The Offside Trust was launched in Manchester on Monday and will work separately to support victims of abuse.
The Offside Trust was launched in Manchester on Monday and will work separately from the Football Association and Professional Footballers' Association to support victims of abuse.
It was formed by Andy Woodward, Steve Walters and Chris Unsworth who all suffered sexual abuse while they were youth team players.
A fortnight ago Woodward, 43, waived his anonymity to reveal he was abused at Crewe by coach, scout and serial paedophile Barry Bennell in the 1980s.
Since Woodward came forward the FA have launched an enquiry while 18 police forces in the UK have begun investigations.
A special hotline setup by The National Society for the Prevention of Cruelty to Children (NSPCC) received 860 calls in the space of a week, with allegations spanning four decades.
Woodward claimed at a press conference at Offside Trust's launch that there are likely to be victims of sexual abuse all around the world.
"This isn't just in this country. It's global," Woodward said. "I personally know in the United States there are certain things which have potentially happened there.
"It's just about reaching out to everyone and reaching out to the global side of things."
So far 20 former players have spoken out about abuse while in excess of 50 different clubs in the UK have been linked to claims of abuse.
FA chairman Greg Clarke recently acknowledged the scandal is one of the biggest crises that the governing body has faced.
Woodward admitted he did not know if there had been attempts to hush up cases of sexual abuse but hoped the newly formed body will be able to assist with therapy for victims.
On Sunday, Chelsea "apologised profusely" to Gary Johnson, who was sexually abused at the club in the 1970s.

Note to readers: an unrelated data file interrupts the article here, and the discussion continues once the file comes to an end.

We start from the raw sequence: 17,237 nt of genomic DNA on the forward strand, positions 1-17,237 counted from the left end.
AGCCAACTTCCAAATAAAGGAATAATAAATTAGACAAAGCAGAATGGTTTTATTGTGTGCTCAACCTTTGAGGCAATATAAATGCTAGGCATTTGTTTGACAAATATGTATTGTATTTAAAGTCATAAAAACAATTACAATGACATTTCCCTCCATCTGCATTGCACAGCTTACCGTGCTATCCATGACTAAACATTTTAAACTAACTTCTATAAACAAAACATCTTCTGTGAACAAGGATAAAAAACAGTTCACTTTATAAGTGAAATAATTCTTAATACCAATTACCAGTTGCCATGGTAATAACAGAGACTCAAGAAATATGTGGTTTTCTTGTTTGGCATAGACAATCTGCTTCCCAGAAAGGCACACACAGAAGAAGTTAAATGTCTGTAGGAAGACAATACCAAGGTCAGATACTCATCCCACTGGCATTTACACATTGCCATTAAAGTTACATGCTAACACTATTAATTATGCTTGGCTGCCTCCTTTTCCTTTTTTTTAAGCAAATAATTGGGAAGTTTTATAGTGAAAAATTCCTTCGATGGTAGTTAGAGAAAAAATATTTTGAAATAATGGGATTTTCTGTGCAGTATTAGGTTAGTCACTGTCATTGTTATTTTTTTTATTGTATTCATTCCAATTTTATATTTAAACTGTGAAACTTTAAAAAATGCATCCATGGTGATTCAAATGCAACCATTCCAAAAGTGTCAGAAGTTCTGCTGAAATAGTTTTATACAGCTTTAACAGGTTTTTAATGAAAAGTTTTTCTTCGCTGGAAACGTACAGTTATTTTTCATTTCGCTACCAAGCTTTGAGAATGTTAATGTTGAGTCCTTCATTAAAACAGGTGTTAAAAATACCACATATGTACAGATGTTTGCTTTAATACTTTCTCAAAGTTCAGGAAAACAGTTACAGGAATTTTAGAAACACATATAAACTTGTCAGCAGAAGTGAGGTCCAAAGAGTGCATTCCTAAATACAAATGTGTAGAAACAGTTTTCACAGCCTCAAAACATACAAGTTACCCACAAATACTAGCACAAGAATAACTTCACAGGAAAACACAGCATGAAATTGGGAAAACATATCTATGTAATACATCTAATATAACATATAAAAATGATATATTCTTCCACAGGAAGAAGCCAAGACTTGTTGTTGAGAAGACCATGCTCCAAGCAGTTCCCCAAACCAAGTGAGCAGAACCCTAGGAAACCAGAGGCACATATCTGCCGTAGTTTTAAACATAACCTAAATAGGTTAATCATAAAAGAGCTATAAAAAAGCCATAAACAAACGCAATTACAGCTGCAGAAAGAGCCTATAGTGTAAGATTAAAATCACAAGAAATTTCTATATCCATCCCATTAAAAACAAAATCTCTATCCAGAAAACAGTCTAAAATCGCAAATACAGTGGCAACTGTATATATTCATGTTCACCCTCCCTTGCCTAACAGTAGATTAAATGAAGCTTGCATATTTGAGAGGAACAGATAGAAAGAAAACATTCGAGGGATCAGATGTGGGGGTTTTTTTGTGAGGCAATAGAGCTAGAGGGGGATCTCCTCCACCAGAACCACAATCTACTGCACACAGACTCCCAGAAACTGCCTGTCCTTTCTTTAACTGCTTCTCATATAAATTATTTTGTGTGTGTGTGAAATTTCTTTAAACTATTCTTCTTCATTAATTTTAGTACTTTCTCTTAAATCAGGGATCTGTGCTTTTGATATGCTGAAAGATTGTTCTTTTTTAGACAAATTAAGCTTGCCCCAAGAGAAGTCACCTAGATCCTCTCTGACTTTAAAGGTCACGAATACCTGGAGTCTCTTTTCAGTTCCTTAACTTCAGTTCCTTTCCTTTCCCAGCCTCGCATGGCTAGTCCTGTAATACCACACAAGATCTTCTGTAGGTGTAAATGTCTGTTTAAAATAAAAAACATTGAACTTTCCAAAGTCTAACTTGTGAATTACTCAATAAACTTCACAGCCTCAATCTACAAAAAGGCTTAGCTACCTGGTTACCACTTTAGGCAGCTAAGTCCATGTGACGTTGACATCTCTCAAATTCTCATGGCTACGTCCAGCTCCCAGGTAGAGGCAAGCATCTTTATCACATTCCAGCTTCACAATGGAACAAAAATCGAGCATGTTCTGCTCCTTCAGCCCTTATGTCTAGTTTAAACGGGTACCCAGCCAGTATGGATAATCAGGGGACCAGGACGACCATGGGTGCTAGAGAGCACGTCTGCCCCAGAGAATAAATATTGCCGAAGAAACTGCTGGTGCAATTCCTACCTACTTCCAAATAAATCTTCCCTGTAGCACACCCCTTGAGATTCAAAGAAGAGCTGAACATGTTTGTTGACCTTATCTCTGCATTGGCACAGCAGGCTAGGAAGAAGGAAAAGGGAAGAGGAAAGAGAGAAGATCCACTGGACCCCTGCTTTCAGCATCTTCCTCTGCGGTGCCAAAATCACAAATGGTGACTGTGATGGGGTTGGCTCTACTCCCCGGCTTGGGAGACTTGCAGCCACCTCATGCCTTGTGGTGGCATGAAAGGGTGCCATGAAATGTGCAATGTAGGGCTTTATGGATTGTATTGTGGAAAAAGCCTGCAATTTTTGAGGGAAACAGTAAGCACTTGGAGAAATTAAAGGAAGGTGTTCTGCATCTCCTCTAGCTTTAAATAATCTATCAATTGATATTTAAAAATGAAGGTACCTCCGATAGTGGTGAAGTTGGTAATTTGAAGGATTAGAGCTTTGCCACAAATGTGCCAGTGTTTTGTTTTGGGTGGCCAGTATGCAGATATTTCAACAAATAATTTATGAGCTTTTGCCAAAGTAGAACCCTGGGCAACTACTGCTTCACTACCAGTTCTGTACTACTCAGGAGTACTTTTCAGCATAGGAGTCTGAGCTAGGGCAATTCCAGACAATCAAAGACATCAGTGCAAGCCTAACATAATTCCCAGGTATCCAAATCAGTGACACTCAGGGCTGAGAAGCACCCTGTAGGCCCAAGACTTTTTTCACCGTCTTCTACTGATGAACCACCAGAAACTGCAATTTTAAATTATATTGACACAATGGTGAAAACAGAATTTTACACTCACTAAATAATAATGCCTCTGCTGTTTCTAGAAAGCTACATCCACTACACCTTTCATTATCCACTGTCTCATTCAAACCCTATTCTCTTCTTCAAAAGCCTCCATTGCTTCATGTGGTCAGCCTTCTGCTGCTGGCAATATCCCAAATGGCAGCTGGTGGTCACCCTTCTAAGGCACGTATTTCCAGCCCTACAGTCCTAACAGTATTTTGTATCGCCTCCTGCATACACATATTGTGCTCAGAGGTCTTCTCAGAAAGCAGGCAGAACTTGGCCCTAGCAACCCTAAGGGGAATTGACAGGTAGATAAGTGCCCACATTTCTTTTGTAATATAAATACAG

In a statement the club said Johnson had "suffered unacceptably" while a youth team player.
However, Walters revealed that neither he nor Woodward have been contacted by Crewe since they decided to come forward.
"We've not even had an apology from the football club we were at. Which is in our opinion disgusting and upsetting," Walters said.
"Fair play to Chelsea, it is too little, too late, but they have put their apology out there in a sincere manner. Crewe, there's been nothing. Head in the sand. Let us suffer all our lives.
"There's so many more. I'm getting phone calls every day off players who I've grown up with, there are so many. You won't believe how many are still to come out, honestly."
Edward Smethurst, the managing director of Prosperity Law, whose firm is supporting the Offside Trust on a pro bono basis, claimed there are still individuals in the game who need further investigation.
When asked by reporters about a former youth coach from a leading club who remained in the game until recently despite warnings about his behaviour, Smethurst said: "It's not a surprise.
"There are absolutely people, involved in the game today, who victims have spoken to me about. I can't comment until further investigation, but they certainly need further investigation."
It also emerged on Monday Scottish giants Rangers had sacked Gordon Neely, a youth coach, when in the 1980's he was accused of inappropriate behaviour with a teenage player.
Neely, who worked for Rangers for three years after leaving rivals Hibernian in 1986, died aged 62 in 2014.
"Rangers is now aware of an alleged incident involving an individual who worked very briefly for the club more than 25 years ago," read a statement from the club.
"It's understood the individual was dismissed immediately and that the police were informed."
Hibernian for their part said they would co-operate with an investigation if one was launched.
Police Scotland confirmed last week it had received reports in relation to historic child abuse.